While your contact center’s focus might have shifted from the speed of interactions to the quality of the customer experience, no one can deny that good time management is still a primary indicator of efficiency.
Ideally, you must be staffed with agents who can handle multiple tasks at once without sacrificing the quality of their outputs.
But you probably know that it’s impossible to build such a team. Regardless of how intelligent or skilled your agents are, performance lapses are unavoidable. To balance speed and quality of work, they need a combination of self-discipline and focus, backed by good management practices.
We’re not saying you should “teach” your agents how to manage their time effectively. Traditional techniques, such as making to-do lists and identifying high-priority tasks, don’t account for situations wherein employees handle equally critical tasks.
A more forceful approach is to rethink the way you’re managing your customer support team. That’s a more subtle technique, but the idea is to create an environment that encourages employees to be mindful of how they manage their time. Here are some questions you must ask yourself to assess the way you lead your projects.
1. Are my timelines aligned with the organization’s priorities?
Creating a timeline for every project your team handles is a good way to track your progress and ensure that all deliverables are completed on time. Good leaders, however, make a clear distinction between urgent and non-urgent ones. This way, you’ll be able to devote your team’s efforts to crucial tasks and those that must be done immediately.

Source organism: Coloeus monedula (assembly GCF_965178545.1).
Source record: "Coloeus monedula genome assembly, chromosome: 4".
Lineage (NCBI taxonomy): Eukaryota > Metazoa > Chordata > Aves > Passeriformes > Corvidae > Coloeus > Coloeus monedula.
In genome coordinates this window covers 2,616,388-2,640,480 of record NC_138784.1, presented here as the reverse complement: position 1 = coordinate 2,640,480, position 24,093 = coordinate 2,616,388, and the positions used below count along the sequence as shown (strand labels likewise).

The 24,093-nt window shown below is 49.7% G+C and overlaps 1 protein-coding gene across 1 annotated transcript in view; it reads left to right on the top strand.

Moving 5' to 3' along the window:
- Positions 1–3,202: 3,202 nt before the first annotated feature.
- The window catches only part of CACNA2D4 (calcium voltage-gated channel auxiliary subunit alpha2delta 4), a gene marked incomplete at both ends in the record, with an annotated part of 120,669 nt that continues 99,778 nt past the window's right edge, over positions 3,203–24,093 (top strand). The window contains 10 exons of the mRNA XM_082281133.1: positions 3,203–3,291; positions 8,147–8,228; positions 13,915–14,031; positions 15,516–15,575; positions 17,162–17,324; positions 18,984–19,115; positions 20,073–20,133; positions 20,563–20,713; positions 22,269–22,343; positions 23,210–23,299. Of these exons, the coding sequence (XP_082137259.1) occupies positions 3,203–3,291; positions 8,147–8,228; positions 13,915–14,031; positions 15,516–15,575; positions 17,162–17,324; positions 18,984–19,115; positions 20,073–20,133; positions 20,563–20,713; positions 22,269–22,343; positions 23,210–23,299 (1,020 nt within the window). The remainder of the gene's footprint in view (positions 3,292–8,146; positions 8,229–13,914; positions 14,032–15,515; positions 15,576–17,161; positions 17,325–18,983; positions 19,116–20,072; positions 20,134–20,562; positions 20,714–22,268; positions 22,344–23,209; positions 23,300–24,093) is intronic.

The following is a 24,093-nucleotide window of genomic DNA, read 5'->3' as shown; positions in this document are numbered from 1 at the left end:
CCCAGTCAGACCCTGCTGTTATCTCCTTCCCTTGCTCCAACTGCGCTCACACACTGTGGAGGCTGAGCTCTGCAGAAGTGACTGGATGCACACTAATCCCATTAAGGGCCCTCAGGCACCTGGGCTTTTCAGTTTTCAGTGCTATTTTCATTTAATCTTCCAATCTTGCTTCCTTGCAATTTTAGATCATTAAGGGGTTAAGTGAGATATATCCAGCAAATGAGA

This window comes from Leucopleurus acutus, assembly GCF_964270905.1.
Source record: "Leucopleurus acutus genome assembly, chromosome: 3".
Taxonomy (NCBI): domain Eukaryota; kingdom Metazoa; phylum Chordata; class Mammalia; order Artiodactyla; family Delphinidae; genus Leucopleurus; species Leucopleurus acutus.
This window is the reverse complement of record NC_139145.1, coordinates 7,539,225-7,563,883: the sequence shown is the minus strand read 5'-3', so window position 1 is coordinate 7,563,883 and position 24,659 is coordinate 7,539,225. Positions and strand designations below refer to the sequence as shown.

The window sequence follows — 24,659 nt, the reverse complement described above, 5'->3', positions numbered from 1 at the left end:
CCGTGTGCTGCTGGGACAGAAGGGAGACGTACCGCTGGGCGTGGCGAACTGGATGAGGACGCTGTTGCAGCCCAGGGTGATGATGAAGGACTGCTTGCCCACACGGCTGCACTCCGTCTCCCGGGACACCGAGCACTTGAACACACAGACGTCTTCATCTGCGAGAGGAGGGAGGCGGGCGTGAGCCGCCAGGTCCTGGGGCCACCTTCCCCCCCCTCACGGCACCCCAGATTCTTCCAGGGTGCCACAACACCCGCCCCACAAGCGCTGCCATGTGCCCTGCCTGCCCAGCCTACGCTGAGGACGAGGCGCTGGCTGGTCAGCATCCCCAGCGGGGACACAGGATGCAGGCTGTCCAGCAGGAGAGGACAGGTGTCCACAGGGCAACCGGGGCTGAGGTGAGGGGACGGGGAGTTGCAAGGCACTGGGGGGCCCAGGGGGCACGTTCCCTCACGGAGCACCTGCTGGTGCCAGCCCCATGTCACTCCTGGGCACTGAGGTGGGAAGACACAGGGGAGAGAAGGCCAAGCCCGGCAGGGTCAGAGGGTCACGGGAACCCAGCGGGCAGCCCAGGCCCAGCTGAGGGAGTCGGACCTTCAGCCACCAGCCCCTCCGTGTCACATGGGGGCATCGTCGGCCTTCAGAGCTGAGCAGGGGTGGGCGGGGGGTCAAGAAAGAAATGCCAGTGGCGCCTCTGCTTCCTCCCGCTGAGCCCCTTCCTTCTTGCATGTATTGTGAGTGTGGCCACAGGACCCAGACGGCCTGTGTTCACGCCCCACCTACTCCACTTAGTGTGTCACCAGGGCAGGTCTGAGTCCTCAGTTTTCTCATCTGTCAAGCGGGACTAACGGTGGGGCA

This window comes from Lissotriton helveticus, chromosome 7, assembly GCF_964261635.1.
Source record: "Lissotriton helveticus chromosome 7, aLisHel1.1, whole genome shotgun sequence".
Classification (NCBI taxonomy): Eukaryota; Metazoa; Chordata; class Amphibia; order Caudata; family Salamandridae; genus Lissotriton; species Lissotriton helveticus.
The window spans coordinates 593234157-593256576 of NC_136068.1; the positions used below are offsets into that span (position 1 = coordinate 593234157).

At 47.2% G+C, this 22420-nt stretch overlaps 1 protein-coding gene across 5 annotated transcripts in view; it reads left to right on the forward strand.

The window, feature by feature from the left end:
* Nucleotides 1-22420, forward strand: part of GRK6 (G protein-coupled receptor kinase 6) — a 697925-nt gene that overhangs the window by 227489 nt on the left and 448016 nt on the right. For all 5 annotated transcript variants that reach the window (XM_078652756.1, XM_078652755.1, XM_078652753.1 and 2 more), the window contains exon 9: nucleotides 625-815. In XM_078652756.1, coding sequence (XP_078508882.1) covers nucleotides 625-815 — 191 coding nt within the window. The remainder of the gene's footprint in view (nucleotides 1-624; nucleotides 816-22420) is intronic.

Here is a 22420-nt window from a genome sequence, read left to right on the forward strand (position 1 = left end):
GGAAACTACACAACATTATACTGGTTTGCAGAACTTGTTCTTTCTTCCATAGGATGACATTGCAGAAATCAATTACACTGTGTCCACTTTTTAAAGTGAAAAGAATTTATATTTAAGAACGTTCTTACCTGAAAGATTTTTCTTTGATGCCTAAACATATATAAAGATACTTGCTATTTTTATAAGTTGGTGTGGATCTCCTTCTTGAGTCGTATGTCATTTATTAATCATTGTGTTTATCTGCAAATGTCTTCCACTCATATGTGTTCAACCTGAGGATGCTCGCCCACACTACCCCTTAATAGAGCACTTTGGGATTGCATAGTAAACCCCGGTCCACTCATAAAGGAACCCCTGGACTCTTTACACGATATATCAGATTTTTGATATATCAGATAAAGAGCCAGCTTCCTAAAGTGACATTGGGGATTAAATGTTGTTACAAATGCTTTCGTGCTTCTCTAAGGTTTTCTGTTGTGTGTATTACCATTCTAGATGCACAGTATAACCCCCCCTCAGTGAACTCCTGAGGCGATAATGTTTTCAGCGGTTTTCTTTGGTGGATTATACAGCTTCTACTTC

2. Do I set reasonable deadlines?
If your agents keep missing deadlines, take a step back and figure out why. It could simply be a performance issue, but another possible reason is that the deadlines you’re setting are simply too strict and thus impossible to meet. Sure, that’s unavoidable at times, but you can always find a way to make it work. For example, if your team needs to complete a huge project within a tight time frame, you need to tap more people to help out with the task. In most cases, however, you need to be able to plan well so you can accurately estimate the time it would take to finish a project.
3. Does my team have a clear idea about the company’s targets?
Clarifying the organization’s goals is a huge burden and responsibility for call center leaders, particularly in an age wherein customers are becoming harder and harder to please. These days, customer support providers target a lot of things at once: speed, thorough problem solving, and meaningful conversations. There will be times when it’ll be difficult to find the balance among these three, which may put a lot of pressure on contact center agents.
Identifying your specific goals and writing them down can help. It’s recommended that you set daily, weekly, monthly, or quarterly objectives.
At the same time, your staff training and development initiatives must be aligned with your targets. When your agents are armed with the right skills and knowledge, you’re assured that they’re capable of making the right decisions to get you closer to your goals.
4. Are my agents stressed out?
Most managers think poor time management is simply caused by laziness and a lack of a sense of responsibility. What they often don’t realize is that it could be a symptom of sinking employee engagement or staff burnout. So pay attention to your people’s needs and well-being. If they’re spreading themselves too thin just to meet your expectations, they’ll end up becoming unproductive over time. Worse, they could end up leaving the company.
5. Do I micromanage my employees?
If you’re one of those leaders who think that hovering over employees closely to check on their progress will encourage them to complete a project faster, you’re in for a bad news. The truth is, micromanagement deters employees’ productivity. Nagging your agents about how one of their tasks is going will only make them feel that you don’t trust them. It can also mess up employees’ own timetables. They may already have devised a time management plan for the tasks they’re handling, and constantly badgering them might throw them off their schedules. Instead, you may set regular meetings with your employees and use those to talk about the team’s projects.